Meal-kit delivery is a big business, and there’s every reason to think it will continue to grow. In May of last year, Blue Apron was valued at $2 billion, and Hello Fresh claimed to be selling 4 million meals each month – more than it sold in the entire first half of 2013. I consider these two, along with Plated, to be the big hitters in the meal-kit delivery business. But there is a huge number of up-and-comers.
It seems clear why this model is getting popular. American families are so busy, yet we increasingly crave home-cooked meals and the family time spent eating them together. Celebrity food writers like Michael Pollan and Mark Bittman tell us that being in touch with our food is important to our health. But while busy people may be able to carve out time to cook and eat together, what about the menu planning? The grocery shopping? “Provisioning,” as we call it at my house, is a time-consuming task. By outsourcing the meal planning and shopping, even very busy families can have the satisfaction of home-cooked, varied meals.
But how good are those meals? How much do they cost? And are there other factors to consider?
From my admittedly very small sample size, I would say that Blue Apron meals range from fair to very good. I hope to check out some of the other available services to see how they compare. (If any of my readers have promotional offers to share, please pass them along!) Blue Apron’s cost is about $10 per plate; Plated and Hello Fresh are slightly more expensive at around $12 per plate. All the services include shipping in the price. Some are easier to cancel or skip weeks than others; I was annoyed that I couldn’t just cancel Blue Apron from the website, but had to send an email to the company to get the cancellation link. (After that it was easy.) Plated and Hello Fresh can be canceled straight from your account on the website, but with Hello Fresh it’s slightly more complicated to skip a week.
Each service has a slightly different focus. Plated is a little more customizable, allowing up to 7 different meals per week and offering dessert for $4 a serving. It also looks a little more upscale in presentation and offers a couple of choices each week with a “market price” upcharge, allowing them to offer premium items like steak and shellfish. Germany-based company Hello Fresh, on the other hand, puts its emphasis on quality ingredients and nutrition. The website offers a page highlighting specific food suppliers, and a weekly recipe from Jamie Oliver, a British chef known for his food education campaigns. Difficulty, cooking time, nutrition info, ingredients, and allergens for each recipe are conveniently shown on the menu page.
One very reasonable issue to consider is sustainability. While the ecological footprint of the shipping itself is debatable – Albuquerque’s Skarsgard Farms CSA has gone to an all-delivery model, arguing that it’s more ecologically sound for one truck to drive around than for all the customers it serves to drive to a distribution center – there is a large amount of packaging to consider. My Blue Apron box included an internal collapsible cooler and two huge slabs of plastic-encased Nordic Ice. If you’re getting deliveries weekly, that stuff will pile up fast.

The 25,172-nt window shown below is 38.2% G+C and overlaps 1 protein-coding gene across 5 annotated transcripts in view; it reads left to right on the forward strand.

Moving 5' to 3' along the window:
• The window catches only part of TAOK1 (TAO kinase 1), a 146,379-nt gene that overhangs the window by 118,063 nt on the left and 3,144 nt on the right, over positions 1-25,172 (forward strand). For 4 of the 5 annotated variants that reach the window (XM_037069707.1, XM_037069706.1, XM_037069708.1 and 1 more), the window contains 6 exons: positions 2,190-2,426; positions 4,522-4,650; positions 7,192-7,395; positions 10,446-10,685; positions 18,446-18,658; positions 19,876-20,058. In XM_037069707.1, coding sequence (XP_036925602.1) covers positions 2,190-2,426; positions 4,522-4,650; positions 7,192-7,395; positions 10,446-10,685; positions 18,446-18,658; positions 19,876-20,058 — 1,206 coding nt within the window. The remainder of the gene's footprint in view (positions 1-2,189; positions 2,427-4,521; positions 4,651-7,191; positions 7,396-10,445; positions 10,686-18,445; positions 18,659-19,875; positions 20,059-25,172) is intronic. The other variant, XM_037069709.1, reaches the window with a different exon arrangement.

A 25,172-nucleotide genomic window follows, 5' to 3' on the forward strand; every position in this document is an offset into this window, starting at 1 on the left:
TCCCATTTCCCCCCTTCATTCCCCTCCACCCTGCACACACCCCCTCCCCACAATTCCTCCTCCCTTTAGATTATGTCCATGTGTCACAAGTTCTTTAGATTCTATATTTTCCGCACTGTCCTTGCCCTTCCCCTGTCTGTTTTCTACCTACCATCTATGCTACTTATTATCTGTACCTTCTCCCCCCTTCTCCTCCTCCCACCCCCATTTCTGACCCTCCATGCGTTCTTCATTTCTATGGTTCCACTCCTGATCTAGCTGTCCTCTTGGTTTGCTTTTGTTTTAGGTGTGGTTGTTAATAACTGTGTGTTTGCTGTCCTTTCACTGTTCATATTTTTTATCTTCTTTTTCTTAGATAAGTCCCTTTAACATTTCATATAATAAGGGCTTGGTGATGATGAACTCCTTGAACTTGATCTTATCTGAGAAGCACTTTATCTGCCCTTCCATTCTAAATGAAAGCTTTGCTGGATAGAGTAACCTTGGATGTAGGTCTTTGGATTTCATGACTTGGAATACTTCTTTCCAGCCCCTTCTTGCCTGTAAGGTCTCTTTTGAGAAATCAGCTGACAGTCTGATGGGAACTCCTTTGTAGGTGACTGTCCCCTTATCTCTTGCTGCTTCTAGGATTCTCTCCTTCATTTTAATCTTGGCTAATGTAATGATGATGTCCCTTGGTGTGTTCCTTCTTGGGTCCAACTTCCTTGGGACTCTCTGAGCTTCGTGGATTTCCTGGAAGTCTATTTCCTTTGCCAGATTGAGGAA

It turns out that most of these elements are recyclable, at least in theory. (It may be hard to find anyone to take the plastic Nordic Ice bags, for instance.) There’s a page on the Blue Apron website describing how to recycle all the pieces, but they don’t make a big deal about it; you have to seek out the information.
One meal-kit delivery service that does make a big deal about sustainability is GreenChef. I would really love to try this service. Its focus is on fresh, mostly organic ingredients. Like Hello Fresh, they offer a page highlighting some of their most valued suppliers. They have a selection of plans: vegetarian, omnivore, carnivore, paleo, and gluten-free plans range from $10.49 to 14.99 per person-meal. And the food looks great.
There are a huge number of other options out there, though many are location-limited: Chicago or Los Angeles only, for instance. A few widely (though not necessarily nationally) available services include:
PeachDish, which claims a Southern inspiration (though in the menu I looked at, only one of eight menu options seemed Southern at all, while two were clearly Italian) and also offers a selection of prepared desserts and Southern goods;
The Purple Carrot, in association with “vegan before 6:00” Mark Bittman, delivering vegan meal kits;
Lighter, available in 18 large cities, which uses local shoppers to offer a plan of light meals and snacks at a lower price point;
(Incidentally, if you enjoy subscription boxes of all kinds, check out Cratejoy. They have subscriptions for things you never would have dreamed of: instant ramen, beer-can “koozies,” world spices, fandom-themed charm bracelets, stuff from Portland, cat toys, chakra-balancing supplies… lacrosse equipment!)
On the whole, I think if you like to cook but find yourself pressed for time to plan and shop, it’s worth trying out one of these meal-kit subscriptions – though depending on your budget, ten bucks or more a plate may seem steep when you still have to do the cooking. Blue Apron hands out a lot of free promotional boxes for regular customers to give their friends, so ask around to see if you can find one of those for a no-commitment trial.
Families aren’t getting less busy anytime soon, and we all want to share healthy and delicious food with our loved ones, so I expect to see this market continue to expand rapidly over the next few years. I hope we’ll start to see more niche markets developing: How about Southeast Asian meal kits, or kits designed to provide both a simple option for kids and an upgraded dinner for their parents in just a few more steps? The possibilities seem endless.